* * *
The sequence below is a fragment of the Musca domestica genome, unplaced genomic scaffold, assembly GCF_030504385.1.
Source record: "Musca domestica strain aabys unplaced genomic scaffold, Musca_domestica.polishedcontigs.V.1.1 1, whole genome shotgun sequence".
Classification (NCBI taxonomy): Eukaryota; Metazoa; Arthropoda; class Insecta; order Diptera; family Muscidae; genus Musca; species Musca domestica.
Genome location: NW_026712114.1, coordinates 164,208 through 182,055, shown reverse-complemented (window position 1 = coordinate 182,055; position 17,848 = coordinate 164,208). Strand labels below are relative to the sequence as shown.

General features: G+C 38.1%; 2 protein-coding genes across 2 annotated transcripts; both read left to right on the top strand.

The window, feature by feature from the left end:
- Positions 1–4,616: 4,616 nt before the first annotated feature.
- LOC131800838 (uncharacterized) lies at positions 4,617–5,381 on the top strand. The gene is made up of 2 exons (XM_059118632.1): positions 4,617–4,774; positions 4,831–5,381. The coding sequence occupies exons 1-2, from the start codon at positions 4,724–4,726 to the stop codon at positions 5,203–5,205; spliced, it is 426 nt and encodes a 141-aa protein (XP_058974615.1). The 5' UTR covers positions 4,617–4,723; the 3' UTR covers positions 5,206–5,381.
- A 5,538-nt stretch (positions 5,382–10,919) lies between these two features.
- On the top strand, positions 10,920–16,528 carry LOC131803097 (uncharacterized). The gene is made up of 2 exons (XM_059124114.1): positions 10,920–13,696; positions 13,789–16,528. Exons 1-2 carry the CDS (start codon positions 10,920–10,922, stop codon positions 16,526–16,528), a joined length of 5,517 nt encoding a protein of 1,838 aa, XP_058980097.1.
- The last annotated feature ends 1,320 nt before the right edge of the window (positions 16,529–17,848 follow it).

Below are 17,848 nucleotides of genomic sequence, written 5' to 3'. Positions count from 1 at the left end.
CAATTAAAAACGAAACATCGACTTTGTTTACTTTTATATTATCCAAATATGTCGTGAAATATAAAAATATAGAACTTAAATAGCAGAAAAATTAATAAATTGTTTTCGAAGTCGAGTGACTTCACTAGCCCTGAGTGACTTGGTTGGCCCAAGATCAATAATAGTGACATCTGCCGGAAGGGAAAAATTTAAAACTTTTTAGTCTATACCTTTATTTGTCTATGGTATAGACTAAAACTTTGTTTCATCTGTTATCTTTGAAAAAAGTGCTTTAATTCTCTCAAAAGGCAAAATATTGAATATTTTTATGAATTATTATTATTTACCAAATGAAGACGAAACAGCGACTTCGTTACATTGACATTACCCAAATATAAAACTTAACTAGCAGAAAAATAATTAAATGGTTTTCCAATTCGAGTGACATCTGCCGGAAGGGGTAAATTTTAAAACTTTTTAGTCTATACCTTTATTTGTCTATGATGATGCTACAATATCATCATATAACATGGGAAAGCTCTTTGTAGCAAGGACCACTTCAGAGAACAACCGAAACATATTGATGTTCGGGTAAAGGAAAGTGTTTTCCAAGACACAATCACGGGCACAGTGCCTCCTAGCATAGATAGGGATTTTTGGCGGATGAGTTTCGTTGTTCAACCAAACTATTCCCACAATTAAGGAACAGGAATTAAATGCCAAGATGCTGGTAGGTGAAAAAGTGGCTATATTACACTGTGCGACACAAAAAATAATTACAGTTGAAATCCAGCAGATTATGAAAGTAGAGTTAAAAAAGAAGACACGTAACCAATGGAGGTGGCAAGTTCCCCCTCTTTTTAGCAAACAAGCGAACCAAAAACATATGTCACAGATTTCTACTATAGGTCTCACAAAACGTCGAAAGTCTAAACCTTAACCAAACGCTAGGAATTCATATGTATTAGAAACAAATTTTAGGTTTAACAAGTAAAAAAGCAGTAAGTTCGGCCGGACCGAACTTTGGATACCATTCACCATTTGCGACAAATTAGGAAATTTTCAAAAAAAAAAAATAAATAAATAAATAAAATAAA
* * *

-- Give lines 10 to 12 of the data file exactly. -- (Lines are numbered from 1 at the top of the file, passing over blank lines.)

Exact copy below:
- On the top strand, positions 10,920–16,528 carry LOC131803097 (uncharacterized). The gene is made up of 2 exons (XM_059124114.1): positions 10,920–13,696; positions 13,789–16,528. Exons 1-2 carry the CDS (start codon positions 10,920–10,922, stop codon positions 16,526–16,528), a joined length of 5,517 nt encoding a protein of 1,838 aa, XP_058980097.1.
- The last annotated feature ends 1,320 nt before the right edge of the window (positions 16,529–17,848 follow it).

Below are 17,848 nucleotides of genomic sequence, written 5' to 3'. Positions count from 1 at the left end.